Nurses with "bad bosses" have been found to experience approximately 20% higher risk of heart disease. Bosses possess this invisible power, Lawson (2005) reports Annie McKee, a workplace coach and cochair of the Teleos Leadership Institute in Philadelphia to state, as humans are particularly sensitive to each other's emotional cues, even those beneath the surface. "Emotions are literally contagious. In the case of an unhappy boss, it's easy to pick up the negativity, the insecurity, the stress that he is spreading around." (Lawson, 2005) Intimate partnerships and power relationships are particularly susceptible to emotional contagion, Richard Boyatzis, coauthor with McKee of the new book Resoneadership and also a professor of organizational psychology at Case Western Reserve in Cleveland, explains:

In romantic relationships, emotions are symbiotic. If one partner is feeling bad, the other suffers. One person's good mood can give the other a lift, too. But between boss and employee, emotion tends to flow in one direction -- downhill. A supervisor's negativity pools with employees bike stagnant water. (Lawson, 2005)

When an employee works for a productive, boss, Boyatzism a former psychotherapist who diagnoses leadership problems in major companies, as well as in the federal government, says. (Lawson, 2005) When an employee works for a negative or bad boss," both the employee and the organization are brought down. To counter the "bad boss," scenario, Boyatzis (Lawson, 2005) also suggests that employees attempt to establish an emotional connection that doesn't focus on the latest project or deadline. She encourages employees to discover what their boss loves in general and talk to him/her about what's going on. Simply listening to an individual talk about their dreams and that use helps a person understand them." In regard to a "good boss," he/she "like low-fat diet and plenty of exercise are not the only ways to ward off heart trouble. Having a fair-minded boss who takes the trouble to listen can also help, scientists have found." In fact, a study of British male civil servants finds that individuals who feel positive about "justice at work" were determined to experience approximately 1/3 lower rate developing heart disease than individuals and who contend they were not treated fairly. ("A good boss..., 2005) Lawson (2005) reports that surveys indicate that approximately half of workers have "a shaky, if not downright miserable, relationship with their supervisors." A recent Gallup poll notes that an employee having a bad relationship with the boss is the "number one reason for quitting a job. Supervisor problems outpace all other areas of worker dissatisfaction, including salary, work hours or day-to-day duties." The Gallup report emphatically states: "Employees leave supervisors, not companies."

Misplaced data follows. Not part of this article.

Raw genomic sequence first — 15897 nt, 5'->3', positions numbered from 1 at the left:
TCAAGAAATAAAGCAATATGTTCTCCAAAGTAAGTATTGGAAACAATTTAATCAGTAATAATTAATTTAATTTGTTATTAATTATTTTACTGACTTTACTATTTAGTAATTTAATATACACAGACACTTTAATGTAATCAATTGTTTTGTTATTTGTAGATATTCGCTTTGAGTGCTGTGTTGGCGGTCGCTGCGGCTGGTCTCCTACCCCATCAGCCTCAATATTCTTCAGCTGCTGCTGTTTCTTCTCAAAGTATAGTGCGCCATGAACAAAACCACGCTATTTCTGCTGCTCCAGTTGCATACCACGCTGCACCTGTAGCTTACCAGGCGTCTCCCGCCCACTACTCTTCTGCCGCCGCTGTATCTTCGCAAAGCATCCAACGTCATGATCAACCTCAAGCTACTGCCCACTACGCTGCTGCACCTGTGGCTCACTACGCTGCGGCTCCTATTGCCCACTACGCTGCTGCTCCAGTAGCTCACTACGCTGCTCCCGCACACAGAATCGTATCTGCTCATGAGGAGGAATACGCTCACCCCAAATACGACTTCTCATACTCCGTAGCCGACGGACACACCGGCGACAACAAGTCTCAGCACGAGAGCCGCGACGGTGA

Lawson (2005) posits that a worker's health is also impacted by the way he/she feels about his/her boss. Nadia Wager, a psychologist at Buckinghamshire Chilterns University College in the U.K. agrees and documented an open old adage: "Hatred for the boss makes the blood boil," as she notes the way employees feel about their bosses affects physical health. From a study of hospital workers, Wager found that nurses working for hospital supervisors with poor management styles, whose bosses also lacked respect; sensitivity and/or fairness, all experienced dramatically higher blood pressure during the day than individuals who worked for bosses, judged to be empathetic and sensitive.

Nurses with "bad bosses" have been found to experience approximately 20% higher risk of heart disease. Bosses possess this invisible power, Lawson (2005) reports Annie McKee, a workplace coach and cochair of the Teleos Leadership Institute in Philadelphia to state, as humans are particularly sensitive to each other's emotional cues, even those beneath the surface. "Emotions are literally contagious. In the case of an unhappy boss, it's easy to pick up the negativity, the insecurity, the stress that he is spreading around." (Lawson, 2005) Intimate partnerships and power relationships are particularly susceptible to emotional contagion, Richard Boyatzis, coauthor with McKee of the new book Resoneadership and also a professor of organizational psychology at Case Western Reserve in Cleveland, explains:

In romantic relationships, emotions are symbiotic. If one partner is feeling bad, the other suffers. One person's good mood can give the other a lift, too. But between boss and employee, emotion tends to flow in one direction -- downhill. A supervisor's negativity pools with employees bike stagnant water. (Lawson, 2005)

When an employee works for a productive boss, Boyatzism a former psychotherapist who diagnoses leadership problems in major companies, as well as in the federal government, says, he feels better about him/herself, his/her boss and the organization. (Lawson, 2005) When an employee works…[continue]